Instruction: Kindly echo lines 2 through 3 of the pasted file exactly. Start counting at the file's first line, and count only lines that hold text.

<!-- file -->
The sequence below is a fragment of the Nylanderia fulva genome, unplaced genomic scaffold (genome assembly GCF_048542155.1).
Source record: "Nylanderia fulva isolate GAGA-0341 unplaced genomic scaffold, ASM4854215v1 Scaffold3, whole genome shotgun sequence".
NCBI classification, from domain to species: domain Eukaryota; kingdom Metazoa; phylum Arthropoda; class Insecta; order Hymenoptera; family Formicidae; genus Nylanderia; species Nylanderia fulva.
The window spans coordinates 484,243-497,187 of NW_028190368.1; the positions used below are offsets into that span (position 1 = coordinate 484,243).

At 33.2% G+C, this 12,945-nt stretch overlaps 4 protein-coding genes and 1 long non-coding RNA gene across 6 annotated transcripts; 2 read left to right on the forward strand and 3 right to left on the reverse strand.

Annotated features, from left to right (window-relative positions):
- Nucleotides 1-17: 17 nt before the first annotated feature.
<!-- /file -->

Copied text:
Source record: "Nylanderia fulva isolate GAGA-0341 unplaced genomic scaffold, ASM4854215v1 Scaffold3, whole genome shotgun sequence".
NCBI classification, from domain to species: domain Eukaryota; kingdom Metazoa; phylum Arthropoda; class Insecta; order Hymenoptera; family Formicidae; genus Nylanderia; species Nylanderia fulva.